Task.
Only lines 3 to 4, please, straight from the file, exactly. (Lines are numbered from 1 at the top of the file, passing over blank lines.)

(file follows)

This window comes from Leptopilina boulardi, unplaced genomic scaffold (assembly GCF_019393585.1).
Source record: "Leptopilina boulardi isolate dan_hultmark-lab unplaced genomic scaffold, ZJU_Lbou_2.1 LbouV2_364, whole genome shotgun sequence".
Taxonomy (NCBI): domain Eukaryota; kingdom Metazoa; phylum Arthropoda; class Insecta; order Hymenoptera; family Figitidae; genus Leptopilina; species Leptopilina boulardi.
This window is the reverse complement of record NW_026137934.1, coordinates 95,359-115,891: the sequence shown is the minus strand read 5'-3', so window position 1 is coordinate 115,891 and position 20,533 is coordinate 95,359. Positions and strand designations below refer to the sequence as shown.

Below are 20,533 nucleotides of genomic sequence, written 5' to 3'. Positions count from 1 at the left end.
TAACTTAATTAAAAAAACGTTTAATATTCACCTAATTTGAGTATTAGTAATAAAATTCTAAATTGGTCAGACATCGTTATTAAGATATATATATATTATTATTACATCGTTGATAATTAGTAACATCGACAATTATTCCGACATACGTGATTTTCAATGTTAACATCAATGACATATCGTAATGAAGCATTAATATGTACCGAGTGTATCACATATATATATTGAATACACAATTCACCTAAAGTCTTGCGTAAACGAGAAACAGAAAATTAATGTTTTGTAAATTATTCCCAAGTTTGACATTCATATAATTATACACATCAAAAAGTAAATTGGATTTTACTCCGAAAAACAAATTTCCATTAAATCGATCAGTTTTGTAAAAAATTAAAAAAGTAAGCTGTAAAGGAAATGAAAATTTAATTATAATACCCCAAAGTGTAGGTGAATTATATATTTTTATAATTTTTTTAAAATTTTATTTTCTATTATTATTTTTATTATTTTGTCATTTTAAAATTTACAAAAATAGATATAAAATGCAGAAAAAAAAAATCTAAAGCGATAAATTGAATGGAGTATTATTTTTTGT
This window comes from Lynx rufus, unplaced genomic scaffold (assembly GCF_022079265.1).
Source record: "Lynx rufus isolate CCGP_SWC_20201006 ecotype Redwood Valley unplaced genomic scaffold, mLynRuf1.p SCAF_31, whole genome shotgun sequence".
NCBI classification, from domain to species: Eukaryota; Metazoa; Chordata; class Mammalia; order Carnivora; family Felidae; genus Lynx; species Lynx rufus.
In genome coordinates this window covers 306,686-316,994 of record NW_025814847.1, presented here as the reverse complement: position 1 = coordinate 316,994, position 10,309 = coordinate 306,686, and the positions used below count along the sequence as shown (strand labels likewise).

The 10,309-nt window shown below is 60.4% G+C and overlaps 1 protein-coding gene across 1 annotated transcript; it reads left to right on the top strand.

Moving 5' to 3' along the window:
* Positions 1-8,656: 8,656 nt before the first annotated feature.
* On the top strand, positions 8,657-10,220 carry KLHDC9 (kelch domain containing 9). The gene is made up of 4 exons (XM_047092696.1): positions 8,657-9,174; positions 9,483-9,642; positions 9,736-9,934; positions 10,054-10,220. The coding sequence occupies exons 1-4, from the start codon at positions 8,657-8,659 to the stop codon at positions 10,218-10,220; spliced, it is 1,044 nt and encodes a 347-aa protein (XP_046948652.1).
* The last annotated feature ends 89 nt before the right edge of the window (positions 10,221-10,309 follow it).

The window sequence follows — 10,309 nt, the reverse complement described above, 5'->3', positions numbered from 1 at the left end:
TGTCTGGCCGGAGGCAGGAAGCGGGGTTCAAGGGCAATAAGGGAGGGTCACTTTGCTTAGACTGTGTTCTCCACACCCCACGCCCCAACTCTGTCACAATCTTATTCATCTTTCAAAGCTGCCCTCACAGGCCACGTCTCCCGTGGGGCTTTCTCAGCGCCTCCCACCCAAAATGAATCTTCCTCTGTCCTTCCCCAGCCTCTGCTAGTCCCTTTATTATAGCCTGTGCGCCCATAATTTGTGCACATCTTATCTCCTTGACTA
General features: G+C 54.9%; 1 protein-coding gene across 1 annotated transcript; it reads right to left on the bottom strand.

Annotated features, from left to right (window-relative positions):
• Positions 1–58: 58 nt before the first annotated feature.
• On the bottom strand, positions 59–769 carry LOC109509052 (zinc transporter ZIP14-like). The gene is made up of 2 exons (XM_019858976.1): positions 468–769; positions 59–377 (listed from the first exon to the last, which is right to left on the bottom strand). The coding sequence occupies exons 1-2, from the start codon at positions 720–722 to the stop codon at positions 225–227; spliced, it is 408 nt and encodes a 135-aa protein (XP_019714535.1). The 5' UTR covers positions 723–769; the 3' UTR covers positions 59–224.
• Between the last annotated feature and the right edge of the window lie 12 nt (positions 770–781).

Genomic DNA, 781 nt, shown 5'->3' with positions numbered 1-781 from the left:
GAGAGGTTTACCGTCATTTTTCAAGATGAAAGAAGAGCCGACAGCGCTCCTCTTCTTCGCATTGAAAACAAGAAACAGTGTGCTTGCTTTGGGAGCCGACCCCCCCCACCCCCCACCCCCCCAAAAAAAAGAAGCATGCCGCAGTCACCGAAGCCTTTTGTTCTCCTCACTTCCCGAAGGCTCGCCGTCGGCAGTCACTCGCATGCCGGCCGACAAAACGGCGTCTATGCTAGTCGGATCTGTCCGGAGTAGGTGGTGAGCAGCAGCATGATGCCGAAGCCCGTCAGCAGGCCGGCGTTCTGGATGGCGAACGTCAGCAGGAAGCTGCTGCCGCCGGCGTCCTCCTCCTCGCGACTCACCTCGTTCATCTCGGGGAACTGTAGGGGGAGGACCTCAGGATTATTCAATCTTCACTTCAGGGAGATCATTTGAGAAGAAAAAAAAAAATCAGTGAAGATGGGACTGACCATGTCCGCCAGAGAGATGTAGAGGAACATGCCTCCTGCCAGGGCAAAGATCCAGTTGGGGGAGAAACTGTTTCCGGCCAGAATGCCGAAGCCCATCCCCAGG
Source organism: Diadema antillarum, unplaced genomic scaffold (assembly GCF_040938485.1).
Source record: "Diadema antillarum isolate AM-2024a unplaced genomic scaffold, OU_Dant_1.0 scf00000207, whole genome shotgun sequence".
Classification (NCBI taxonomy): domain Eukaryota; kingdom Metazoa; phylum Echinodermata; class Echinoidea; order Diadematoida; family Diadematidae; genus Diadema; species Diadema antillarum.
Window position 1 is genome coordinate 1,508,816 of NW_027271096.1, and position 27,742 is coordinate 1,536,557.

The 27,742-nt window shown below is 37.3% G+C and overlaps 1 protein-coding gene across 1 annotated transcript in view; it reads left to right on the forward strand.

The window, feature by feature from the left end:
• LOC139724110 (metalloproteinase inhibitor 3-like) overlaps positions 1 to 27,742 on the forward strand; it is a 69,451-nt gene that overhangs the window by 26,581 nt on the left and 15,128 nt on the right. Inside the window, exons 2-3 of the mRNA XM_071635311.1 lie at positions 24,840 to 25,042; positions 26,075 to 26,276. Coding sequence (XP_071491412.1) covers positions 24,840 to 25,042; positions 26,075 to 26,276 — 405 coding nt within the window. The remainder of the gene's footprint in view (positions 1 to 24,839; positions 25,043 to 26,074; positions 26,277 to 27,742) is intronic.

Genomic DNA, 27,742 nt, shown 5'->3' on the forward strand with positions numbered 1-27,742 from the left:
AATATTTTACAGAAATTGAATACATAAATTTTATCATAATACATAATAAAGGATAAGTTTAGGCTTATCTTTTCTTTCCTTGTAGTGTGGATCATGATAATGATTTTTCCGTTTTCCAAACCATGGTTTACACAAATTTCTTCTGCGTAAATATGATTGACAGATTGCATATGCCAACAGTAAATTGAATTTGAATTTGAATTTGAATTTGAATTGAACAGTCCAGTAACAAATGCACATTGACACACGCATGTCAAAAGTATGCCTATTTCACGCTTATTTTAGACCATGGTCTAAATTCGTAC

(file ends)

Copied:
Taxonomy (NCBI): domain Eukaryota; kingdom Metazoa; phylum Arthropoda; class Insecta; order Hymenoptera; family Figitidae; genus Leptopilina; species Leptopilina boulardi.
This window is the reverse complement of record NW_026137934.1, coordinates 95,359-115,891: the sequence shown is the minus strand read 5'-3', so window position 1 is coordinate 115,891 and position 20,533 is coordinate 95,359. Positions and strand designations below refer to the sequence as shown.